Get your tickets to see “It Worked!” by Jessi Gormezano, directed by Joe Jung and featuring Michael Irish* as part of The Frankenstein Project by clicking here.

*Appearing courtesy of AEA

An Artist Q&A: Re-Discovering Mary Shelley’s Text with Noel MacDuffie

With less than a week left until performances of The Frankenstein Project, we took a few minutes of our artists’ time to ask them about their creative process!

Today we hear from Noel MacDuffie, a director and choreographer whose piece “Monster and Maker” will feature performers Courtney Salvage and Alexandra Slater in an exploration of text and movement.

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Smith Street Stage: What section of the Frankenstein story are you using as your jumping off point? Do you have a favorite line or image from that section that started inspiring your work?

Noel MacDuffie: I am very interested in the monster’s story of how he tried many times to show the world his good intentions but is brutally rejected based on how he looks.  Mary Shelly was inspired by her father’s idea that humans teach each other to be good.  But her life leading up to writing Frankenstein had been hard, and she postulated that we humans also teach each other to be bad. This idea is illustrated in the monster’s experience.

6376-to-emailAs I had never read the book before, I was struck by how articulate the monster was and the poignancy of his story. I realized I had to explore this.  I am actually starting with the scene when Frankenstein and his monster first speak and then progressing into the monster’s story.

One somewhat unlikely image stood to me from this scene.  Frankenstein notes that his creation moves with incredible ease and possesses great strength.  How unlike the movie versions of a awkward, clumping monster.  I explore that ease and that strength in my section.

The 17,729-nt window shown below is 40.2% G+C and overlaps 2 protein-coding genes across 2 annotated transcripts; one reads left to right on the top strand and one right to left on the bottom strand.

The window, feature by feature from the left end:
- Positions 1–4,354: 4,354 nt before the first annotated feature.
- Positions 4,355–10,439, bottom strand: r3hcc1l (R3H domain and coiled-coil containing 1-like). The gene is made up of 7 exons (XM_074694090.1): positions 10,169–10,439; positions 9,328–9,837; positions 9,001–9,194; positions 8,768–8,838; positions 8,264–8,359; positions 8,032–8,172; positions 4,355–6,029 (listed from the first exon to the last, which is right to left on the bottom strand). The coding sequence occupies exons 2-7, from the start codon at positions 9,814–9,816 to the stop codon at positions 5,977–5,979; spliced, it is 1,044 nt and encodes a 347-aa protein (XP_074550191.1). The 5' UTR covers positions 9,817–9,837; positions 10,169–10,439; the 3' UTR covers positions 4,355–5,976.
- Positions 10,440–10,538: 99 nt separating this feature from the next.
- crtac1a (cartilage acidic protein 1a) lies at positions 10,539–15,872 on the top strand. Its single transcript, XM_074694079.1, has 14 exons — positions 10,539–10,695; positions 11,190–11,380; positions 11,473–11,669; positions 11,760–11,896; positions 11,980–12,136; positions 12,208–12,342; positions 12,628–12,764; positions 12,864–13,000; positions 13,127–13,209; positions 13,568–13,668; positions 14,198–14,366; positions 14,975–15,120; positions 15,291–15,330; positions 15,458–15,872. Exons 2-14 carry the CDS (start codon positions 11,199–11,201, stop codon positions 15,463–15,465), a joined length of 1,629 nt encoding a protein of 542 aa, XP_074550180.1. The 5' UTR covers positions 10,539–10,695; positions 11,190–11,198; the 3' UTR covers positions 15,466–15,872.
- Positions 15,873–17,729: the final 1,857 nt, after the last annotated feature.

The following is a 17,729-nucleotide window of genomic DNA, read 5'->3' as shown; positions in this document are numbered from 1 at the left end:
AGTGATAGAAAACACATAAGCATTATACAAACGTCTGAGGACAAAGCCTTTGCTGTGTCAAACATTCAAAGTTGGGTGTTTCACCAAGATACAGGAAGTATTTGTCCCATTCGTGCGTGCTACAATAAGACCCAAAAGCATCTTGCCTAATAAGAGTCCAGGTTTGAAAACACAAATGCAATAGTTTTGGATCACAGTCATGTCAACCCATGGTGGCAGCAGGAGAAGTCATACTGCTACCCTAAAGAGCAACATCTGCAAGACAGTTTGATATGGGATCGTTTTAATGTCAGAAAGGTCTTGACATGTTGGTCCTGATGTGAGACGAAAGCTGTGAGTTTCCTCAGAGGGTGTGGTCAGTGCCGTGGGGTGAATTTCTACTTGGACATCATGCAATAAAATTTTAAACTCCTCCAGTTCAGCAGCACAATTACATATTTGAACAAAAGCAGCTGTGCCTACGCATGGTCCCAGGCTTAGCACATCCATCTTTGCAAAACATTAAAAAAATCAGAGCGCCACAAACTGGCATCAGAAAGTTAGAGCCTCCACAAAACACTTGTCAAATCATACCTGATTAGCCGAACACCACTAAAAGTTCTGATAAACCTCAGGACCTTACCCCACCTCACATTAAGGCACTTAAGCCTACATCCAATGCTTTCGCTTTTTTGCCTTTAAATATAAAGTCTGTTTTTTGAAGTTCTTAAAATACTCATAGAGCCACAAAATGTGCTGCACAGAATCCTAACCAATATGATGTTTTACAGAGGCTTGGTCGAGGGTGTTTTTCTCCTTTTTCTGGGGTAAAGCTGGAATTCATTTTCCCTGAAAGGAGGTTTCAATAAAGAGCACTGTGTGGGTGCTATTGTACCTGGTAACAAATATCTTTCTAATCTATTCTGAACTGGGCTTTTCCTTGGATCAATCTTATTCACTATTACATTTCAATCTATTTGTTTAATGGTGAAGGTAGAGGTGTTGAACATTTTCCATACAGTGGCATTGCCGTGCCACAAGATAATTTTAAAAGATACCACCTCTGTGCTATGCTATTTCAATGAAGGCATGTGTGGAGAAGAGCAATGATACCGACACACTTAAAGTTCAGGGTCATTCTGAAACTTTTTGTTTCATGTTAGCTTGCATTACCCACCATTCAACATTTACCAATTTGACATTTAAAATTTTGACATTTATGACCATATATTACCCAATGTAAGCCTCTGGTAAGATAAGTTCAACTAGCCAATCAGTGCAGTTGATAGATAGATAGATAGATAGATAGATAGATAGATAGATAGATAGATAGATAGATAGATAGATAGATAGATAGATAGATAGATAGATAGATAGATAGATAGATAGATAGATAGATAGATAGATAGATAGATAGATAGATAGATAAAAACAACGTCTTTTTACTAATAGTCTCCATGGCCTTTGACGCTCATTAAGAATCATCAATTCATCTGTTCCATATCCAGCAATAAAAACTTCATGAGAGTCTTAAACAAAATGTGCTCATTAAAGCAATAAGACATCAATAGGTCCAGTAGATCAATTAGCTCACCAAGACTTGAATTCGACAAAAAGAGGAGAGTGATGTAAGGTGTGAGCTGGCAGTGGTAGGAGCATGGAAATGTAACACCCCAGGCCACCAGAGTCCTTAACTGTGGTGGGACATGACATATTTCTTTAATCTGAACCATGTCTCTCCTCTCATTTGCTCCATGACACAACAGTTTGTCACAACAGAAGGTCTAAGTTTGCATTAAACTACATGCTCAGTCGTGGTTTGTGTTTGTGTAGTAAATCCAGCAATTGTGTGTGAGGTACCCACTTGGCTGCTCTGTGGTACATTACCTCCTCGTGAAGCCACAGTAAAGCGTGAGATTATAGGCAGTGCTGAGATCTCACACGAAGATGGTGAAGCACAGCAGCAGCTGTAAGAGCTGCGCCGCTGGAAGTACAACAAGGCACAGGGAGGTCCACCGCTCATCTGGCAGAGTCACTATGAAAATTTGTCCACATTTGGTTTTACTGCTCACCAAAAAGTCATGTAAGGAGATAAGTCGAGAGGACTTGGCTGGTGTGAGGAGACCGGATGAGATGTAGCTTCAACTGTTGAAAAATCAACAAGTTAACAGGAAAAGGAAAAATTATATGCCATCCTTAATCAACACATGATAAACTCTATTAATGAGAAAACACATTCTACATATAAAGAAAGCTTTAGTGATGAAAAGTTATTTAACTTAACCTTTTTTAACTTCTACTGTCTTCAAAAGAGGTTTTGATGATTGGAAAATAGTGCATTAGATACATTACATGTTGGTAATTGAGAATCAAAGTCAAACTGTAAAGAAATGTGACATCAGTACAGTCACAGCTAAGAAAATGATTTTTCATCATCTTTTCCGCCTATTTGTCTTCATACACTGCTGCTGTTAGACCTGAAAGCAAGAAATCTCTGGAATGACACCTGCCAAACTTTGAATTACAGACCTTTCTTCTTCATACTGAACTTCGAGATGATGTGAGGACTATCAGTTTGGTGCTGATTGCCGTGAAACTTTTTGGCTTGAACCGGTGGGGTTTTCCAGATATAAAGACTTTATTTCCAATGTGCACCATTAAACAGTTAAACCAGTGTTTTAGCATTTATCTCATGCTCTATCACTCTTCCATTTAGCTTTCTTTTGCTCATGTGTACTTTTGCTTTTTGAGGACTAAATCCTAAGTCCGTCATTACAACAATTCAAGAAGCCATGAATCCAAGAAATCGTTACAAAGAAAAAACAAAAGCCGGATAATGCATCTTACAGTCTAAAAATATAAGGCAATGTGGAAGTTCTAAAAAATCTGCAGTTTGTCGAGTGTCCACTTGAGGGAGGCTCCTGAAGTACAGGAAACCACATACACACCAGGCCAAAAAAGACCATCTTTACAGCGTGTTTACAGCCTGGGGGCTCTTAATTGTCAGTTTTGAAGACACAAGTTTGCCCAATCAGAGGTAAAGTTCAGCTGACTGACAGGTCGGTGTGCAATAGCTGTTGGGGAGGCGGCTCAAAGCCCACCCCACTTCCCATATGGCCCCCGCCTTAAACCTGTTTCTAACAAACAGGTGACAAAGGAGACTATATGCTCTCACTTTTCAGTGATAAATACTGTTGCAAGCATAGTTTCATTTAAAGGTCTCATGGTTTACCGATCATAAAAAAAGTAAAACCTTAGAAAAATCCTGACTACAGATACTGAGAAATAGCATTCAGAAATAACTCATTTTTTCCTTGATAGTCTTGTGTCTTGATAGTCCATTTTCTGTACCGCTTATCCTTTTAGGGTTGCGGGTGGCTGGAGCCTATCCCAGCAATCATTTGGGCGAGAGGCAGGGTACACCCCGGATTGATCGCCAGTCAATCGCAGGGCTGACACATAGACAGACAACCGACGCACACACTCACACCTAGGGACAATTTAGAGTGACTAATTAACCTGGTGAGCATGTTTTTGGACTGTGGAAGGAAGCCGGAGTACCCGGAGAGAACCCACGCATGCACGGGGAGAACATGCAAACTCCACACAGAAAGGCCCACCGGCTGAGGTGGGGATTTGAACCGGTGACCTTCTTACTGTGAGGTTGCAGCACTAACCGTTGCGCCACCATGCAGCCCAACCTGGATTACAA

SSS: How did you approach the task of “reimagining” or “adapting” a classic story like Frankenstein?

NM: I started with the actual text – because while the language is heightened it is quite beautiful.  I am not a writer, but I am a good editor, and I worked hard to get down to essential material.

Once that was accomplished, I wanted to be sure that the text was really heard.  I felt that tilting the playing field was essential to help people experience the work without comparing it to what they already know (the films). So I messed with casting, I delved deep into movement, and I presented some material more then once.  The goal was always to allow this lesser known part of the story to be experienced.

SSS: What interests you most in creating new work?

NM: I am driven to understand and explore human relationships.  I want to know why and how we try to become better people, and why and how the definition of better can be so different for each of us.

I am interested in the balance between heart and head, emotion and intellect. I want theater to make me feel something, but also I want it to make me think.

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Noel MacDuffie is a director and choreographer. He has choreographed and directed 3 full-length theatrical dance works (The Snow Queen – with aerialist Angela Jones, Soul Descending, and 3 am,  89°, no wind) as well as over 30 shorter works.  He danced professionally with the Carolyn Dorfman Dance Company and Nancy Hauser Dance Company among others.

Get your tickets to The Frankenstein Project here to see Noel’s work!

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An Artist Q &A: Bringing Frankenstein’s Monster Into Today’s Political World with Joby Earle & Charise Castro Smith

With only a week left until performances of The Frankenstein Project, we took a few minutes of our artists’ time to ask them about their creative process!